Anyway, back to this recipe. Two aspects set it apart: the cooking method for the potatoes (grilling) and the dressing. The potato flavor is intensified by the grilling, and the dressing has chiles in it. Do give it a try!
Smoky Grilled Potato Salad
- 8 slices bacon
- 4 tablespoons vinegar, red wine or (if you can find it) sherry, which has a sweeter, more complex taste, but which is hard to find at the grocery store.
- 4 tablespoons mayonnaise
- 2 small canned chipotle chiles in adobo sauce, with some of the sauce
- Salt and pepper
- 4 tablespoons olive oil
- 5 pounds small red potatoes, scrubbed but unpeeled, halved if very small or quartered if larger
- 1-2 large onions, sliced into 1/2-inch rounds and anchored with toothpicks pushed through the sides of the slices--use 3-4 toothpicks per slice (I used just one onion this time, but I think I'll use another one the next time, as the grilled onions are truly delicious.)
- 4 scallions, thinly sliced
- Finely chopped parsley or cilantro, for garnish
The Cook's Country recipe gives directions for using both a gas and a charcoal grill, but since I simply used a gas grill that's all I'm going to discuss. So, first fry the bacon until good and crisp, then crumbled or chop. Reserve the fat.
Turn the grill on to medium high and place a large sheet of foil over the grate or thoroughly scrape and oil the grate. I just use the foil. Close the lid and let the grill heat up while you're prepping the potatoes and onion.
Toss the potatoes with 3-4 tablespoons of the reserved bacon fat and 1 tsp. of salt. Brush the onion slices with additional fat. Place the onions and potatoes on the foil and cook, covered, for 12-15 minutes. You want the food to be well browned with grill marks. Flip everything over, close the lid again, and cook for another 10 minutes or so. Test the potatoes by piercing with a knife; if they seem to need more time to cook, turn the grill off and close the lid, allowing them to continue to cook with residual heat. You don't want the potatoes to be completely carbonized, so letting the residual heat do the last bit of cooking with help avoid that.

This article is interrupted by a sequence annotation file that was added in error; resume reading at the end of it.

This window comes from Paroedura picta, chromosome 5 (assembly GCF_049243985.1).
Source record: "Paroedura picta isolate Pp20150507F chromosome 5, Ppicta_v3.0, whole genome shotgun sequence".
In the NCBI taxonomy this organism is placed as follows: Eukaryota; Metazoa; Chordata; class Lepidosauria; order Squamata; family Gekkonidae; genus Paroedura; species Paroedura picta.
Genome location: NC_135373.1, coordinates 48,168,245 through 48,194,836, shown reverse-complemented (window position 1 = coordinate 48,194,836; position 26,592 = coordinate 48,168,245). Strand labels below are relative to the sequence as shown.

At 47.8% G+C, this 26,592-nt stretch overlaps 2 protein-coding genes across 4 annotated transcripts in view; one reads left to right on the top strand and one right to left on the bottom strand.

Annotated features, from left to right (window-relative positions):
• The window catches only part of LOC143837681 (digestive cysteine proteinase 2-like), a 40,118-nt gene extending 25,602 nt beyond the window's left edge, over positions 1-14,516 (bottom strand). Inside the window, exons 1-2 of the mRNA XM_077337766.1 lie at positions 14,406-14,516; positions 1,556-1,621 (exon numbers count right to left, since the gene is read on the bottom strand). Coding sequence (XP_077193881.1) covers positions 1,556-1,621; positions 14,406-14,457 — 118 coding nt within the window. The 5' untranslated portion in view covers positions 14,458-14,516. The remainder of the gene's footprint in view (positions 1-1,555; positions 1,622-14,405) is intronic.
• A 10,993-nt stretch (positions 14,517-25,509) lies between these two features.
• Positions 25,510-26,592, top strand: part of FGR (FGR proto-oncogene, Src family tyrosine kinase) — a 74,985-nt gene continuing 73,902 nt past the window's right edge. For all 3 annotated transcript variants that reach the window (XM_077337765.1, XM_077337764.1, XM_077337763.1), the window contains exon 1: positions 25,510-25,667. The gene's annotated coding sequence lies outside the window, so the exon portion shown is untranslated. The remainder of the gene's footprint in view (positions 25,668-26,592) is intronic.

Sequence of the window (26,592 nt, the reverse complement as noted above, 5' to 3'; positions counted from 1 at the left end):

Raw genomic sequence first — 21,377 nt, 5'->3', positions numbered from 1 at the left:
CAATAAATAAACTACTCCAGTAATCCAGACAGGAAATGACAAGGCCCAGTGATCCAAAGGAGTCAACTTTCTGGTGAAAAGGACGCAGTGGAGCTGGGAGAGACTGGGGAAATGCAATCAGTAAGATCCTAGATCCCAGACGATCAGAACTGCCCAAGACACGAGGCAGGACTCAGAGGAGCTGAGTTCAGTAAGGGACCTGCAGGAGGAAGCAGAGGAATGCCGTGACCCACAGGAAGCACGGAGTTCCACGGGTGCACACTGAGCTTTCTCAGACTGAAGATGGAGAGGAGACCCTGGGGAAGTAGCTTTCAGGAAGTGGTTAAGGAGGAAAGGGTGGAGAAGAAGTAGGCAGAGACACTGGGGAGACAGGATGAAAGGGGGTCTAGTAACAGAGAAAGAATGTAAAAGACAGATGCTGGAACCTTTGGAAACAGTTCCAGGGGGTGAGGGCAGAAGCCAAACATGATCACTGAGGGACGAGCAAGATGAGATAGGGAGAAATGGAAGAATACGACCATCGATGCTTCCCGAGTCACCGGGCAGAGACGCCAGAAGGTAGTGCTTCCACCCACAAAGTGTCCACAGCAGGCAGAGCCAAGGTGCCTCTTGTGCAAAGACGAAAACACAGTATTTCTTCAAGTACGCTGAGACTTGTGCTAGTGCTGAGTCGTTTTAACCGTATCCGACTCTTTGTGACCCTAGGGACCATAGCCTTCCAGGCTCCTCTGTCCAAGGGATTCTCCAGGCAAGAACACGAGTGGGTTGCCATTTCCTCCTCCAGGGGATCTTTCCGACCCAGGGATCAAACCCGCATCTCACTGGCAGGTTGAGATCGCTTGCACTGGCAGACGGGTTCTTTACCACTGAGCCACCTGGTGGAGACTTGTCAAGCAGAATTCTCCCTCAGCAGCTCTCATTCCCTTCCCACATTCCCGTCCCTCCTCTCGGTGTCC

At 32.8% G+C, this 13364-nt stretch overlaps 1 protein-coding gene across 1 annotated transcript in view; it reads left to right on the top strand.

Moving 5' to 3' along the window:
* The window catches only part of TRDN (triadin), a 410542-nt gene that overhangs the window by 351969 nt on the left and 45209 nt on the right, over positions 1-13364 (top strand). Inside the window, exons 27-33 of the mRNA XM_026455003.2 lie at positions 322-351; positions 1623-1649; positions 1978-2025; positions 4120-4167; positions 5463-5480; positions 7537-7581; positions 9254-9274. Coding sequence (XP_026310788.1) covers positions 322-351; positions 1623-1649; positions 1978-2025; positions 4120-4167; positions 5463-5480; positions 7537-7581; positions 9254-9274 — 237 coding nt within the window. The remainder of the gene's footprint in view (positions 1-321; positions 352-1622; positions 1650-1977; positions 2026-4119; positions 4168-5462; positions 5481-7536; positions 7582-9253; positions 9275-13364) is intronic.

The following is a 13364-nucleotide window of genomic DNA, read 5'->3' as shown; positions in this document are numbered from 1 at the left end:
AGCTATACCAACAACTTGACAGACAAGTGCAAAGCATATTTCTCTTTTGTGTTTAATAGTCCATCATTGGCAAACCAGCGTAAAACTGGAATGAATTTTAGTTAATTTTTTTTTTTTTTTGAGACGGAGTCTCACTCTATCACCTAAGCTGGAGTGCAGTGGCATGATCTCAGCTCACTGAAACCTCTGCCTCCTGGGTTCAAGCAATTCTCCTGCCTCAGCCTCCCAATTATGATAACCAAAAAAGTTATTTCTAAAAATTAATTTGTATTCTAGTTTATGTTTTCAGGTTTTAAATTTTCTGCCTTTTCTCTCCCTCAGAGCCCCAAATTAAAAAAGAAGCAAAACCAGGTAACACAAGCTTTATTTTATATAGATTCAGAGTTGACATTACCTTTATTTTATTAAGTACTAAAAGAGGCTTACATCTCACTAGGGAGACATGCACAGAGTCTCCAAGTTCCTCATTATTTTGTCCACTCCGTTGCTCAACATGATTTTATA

Meanwhile, make the dressing: Use a stick or small blender to mix the vinegar, mayonnaise, chiles, and olive oil, with 1/2 tsp. salt and pepper to taste. This amount of chiles will give you a fairly spicy but not overwhelmingly hot dressing.
Let the potatoes and onions cool. Chop the onions fairly small. Mix in the dressing and the scallions, then taste to see if additional salt is needed and sprinkle with the herb garnish. The original recipe says to serve this warm or at room temperature, and I wish I had paid attention to that direction and not refrigerated it. You wouldn't want it to sit out for hours, but it's not very perishable. I felt that the flavor of the freshly-made salad was better than it was after being refrigerated. If you need to make the salad in advance, I'd advise keeping the dressing separate until you're ready to serve. Potato salad recipes often say to mix the dressing with the potatoes while they're still warm so that the dressing will be absorbed, but I don't think that's a good idea. You want your potato salad to be creamy, and if the potatoes have drunk up the dressing then it's going to be dry. Just my opinion, as I'm sure my dear readers will be astonished to hear. You'll have to refrigerate the leftovers, of course, but that's life.